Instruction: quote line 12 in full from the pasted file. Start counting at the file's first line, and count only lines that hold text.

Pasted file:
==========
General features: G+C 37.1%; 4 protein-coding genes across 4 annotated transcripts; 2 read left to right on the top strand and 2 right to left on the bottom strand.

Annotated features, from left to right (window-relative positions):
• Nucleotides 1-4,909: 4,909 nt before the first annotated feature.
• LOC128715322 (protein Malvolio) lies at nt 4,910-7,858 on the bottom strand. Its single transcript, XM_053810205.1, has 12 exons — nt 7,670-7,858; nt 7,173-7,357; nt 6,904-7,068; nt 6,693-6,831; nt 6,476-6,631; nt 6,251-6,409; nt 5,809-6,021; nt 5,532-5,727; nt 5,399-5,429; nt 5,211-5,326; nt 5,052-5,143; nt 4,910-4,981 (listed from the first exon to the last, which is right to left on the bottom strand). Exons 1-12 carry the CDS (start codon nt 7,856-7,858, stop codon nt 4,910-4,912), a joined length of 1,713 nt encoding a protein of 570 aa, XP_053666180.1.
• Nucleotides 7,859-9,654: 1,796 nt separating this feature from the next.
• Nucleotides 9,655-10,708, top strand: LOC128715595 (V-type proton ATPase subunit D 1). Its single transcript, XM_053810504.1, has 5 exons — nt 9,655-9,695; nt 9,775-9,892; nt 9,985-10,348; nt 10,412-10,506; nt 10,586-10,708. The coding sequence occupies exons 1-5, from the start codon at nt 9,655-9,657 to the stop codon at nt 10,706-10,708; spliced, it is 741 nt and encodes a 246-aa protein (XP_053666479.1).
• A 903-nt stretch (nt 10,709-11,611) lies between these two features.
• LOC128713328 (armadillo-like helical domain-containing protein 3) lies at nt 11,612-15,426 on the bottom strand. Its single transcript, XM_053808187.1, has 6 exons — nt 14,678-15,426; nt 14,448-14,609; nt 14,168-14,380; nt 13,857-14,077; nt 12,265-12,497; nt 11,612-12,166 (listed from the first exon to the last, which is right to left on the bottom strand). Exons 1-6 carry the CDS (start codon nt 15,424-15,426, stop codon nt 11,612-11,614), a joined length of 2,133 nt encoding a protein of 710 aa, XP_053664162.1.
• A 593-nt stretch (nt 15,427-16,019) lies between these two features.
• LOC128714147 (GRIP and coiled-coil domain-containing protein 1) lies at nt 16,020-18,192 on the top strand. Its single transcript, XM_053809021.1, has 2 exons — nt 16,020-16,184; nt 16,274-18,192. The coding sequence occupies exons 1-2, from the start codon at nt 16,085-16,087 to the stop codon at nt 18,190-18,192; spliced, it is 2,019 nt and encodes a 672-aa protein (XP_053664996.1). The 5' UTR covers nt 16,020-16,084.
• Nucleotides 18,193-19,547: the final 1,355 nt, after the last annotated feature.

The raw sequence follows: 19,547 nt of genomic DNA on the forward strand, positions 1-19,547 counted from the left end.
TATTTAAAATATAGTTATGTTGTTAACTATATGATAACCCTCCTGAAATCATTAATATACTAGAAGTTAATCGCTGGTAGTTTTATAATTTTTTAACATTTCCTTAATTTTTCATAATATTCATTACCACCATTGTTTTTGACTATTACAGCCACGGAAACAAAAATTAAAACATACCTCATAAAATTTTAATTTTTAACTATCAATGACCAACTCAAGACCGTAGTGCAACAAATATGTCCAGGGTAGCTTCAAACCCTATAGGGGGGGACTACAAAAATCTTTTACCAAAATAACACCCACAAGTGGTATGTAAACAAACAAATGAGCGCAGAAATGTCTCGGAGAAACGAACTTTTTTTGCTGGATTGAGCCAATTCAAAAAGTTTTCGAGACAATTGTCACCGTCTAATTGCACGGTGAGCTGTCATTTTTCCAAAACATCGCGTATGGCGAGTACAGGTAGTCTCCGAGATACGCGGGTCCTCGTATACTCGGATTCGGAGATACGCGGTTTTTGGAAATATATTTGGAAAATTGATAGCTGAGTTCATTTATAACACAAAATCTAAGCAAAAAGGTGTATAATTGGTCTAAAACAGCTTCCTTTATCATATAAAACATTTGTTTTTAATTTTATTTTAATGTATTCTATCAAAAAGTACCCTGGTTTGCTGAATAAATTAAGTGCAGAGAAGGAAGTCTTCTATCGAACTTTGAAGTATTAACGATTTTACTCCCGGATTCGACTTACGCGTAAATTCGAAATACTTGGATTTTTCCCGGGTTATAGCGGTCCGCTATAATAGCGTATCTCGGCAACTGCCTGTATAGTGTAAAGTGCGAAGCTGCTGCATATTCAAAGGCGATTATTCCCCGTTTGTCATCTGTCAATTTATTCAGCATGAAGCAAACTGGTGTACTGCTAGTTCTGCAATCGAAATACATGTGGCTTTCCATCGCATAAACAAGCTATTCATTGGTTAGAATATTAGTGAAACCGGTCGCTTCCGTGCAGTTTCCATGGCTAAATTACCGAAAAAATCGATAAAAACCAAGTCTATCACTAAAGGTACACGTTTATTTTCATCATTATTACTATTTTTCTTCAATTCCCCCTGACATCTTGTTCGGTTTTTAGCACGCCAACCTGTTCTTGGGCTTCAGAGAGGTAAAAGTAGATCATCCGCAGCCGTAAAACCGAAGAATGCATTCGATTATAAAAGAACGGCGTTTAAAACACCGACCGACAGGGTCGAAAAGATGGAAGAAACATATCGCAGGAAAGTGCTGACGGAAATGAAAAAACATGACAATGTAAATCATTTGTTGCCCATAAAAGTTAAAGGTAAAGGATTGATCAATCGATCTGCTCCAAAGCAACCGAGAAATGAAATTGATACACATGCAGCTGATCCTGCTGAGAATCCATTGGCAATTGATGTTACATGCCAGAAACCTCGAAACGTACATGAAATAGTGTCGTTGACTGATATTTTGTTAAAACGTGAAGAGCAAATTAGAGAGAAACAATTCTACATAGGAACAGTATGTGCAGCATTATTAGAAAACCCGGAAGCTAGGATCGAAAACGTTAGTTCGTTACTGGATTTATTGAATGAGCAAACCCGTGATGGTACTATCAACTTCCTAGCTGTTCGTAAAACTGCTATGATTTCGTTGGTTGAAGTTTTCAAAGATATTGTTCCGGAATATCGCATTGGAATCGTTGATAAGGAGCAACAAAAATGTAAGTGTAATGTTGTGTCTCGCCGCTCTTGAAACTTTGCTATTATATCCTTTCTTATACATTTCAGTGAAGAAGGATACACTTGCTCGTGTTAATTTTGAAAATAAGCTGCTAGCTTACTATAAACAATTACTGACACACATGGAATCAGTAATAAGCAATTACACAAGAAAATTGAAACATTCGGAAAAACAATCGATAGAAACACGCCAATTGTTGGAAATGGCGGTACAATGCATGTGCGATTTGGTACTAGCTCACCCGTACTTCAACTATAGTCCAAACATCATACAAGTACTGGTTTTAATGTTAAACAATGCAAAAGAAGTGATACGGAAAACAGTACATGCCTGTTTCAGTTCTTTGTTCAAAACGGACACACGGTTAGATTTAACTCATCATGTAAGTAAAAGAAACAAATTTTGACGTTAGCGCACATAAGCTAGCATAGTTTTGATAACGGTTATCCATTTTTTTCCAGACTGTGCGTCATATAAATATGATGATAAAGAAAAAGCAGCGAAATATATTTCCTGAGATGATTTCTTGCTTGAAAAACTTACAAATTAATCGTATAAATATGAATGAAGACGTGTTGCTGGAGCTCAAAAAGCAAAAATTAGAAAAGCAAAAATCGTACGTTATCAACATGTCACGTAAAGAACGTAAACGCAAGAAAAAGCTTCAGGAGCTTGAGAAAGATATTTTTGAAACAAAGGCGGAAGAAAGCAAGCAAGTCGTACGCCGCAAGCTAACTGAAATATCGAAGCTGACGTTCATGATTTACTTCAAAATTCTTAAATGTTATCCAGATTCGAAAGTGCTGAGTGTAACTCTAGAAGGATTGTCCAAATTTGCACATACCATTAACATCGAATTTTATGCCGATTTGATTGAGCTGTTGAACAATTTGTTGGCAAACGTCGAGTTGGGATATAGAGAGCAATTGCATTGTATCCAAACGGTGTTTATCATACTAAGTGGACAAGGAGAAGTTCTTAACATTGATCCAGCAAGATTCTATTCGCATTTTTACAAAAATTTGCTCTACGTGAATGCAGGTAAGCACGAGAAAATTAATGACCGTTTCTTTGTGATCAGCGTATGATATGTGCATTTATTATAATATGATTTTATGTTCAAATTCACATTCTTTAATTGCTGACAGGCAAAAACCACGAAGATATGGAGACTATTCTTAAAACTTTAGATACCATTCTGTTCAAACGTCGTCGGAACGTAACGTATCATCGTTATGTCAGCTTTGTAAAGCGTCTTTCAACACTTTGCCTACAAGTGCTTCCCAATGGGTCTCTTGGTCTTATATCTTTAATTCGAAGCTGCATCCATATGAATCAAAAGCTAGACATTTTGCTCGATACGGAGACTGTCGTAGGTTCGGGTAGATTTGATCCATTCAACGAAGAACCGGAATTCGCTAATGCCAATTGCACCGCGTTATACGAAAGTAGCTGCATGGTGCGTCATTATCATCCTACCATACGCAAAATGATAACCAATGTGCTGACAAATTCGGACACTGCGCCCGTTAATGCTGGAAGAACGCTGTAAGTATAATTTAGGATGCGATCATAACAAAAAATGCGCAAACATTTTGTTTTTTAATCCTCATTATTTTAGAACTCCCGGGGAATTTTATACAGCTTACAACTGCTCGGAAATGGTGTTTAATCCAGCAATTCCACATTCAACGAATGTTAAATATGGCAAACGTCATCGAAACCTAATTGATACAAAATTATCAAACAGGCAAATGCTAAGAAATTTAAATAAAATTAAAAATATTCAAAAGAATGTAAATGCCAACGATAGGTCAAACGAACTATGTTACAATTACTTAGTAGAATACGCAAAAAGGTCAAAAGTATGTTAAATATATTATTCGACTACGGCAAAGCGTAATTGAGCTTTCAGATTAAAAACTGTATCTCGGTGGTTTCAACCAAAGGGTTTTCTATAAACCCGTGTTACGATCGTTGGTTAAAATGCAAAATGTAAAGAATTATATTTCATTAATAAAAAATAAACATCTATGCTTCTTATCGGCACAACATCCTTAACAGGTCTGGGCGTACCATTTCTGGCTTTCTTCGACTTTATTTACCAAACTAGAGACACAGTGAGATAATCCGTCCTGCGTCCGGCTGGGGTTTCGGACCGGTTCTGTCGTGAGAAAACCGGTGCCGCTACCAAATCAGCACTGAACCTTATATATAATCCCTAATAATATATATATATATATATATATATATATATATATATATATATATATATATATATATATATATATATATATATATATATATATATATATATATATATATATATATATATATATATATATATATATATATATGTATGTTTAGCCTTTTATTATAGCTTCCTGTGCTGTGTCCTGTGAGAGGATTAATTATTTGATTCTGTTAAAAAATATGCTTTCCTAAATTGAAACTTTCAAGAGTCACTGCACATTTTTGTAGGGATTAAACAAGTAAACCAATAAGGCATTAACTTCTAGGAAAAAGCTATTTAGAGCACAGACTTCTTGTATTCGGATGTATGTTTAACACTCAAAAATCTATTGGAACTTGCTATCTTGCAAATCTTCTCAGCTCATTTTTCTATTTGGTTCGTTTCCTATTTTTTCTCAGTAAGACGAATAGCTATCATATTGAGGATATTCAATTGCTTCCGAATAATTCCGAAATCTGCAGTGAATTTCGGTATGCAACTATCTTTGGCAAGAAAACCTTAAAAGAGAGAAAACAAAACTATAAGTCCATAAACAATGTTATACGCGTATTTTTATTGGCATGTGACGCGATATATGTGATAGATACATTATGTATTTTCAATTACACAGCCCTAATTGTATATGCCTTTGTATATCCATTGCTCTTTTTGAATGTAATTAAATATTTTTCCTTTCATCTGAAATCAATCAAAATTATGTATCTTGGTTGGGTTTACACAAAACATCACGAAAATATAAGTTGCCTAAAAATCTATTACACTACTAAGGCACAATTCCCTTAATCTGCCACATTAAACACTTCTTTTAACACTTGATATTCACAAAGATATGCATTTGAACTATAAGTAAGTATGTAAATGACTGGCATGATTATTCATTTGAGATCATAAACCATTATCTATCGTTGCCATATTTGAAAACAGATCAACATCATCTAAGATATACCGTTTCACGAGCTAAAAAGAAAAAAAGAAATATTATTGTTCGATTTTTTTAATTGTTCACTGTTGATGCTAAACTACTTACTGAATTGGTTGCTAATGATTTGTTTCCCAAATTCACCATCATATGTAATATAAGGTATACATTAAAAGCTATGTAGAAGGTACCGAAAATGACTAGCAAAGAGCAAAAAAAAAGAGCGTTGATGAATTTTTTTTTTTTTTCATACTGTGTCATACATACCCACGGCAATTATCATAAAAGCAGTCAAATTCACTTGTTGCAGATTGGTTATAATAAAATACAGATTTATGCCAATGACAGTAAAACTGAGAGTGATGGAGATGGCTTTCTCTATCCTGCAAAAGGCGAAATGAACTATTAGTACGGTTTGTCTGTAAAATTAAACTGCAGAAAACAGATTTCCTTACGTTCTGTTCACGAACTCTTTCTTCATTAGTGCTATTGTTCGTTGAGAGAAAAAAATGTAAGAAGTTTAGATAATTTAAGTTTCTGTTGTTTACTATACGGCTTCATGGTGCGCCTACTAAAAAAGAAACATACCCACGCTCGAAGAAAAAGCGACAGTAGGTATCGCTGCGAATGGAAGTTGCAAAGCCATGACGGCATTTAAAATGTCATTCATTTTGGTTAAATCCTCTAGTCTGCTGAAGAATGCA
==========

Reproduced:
The raw sequence follows: 19,547 nt of genomic DNA on the forward strand, positions 1-19,547 counted from the left end.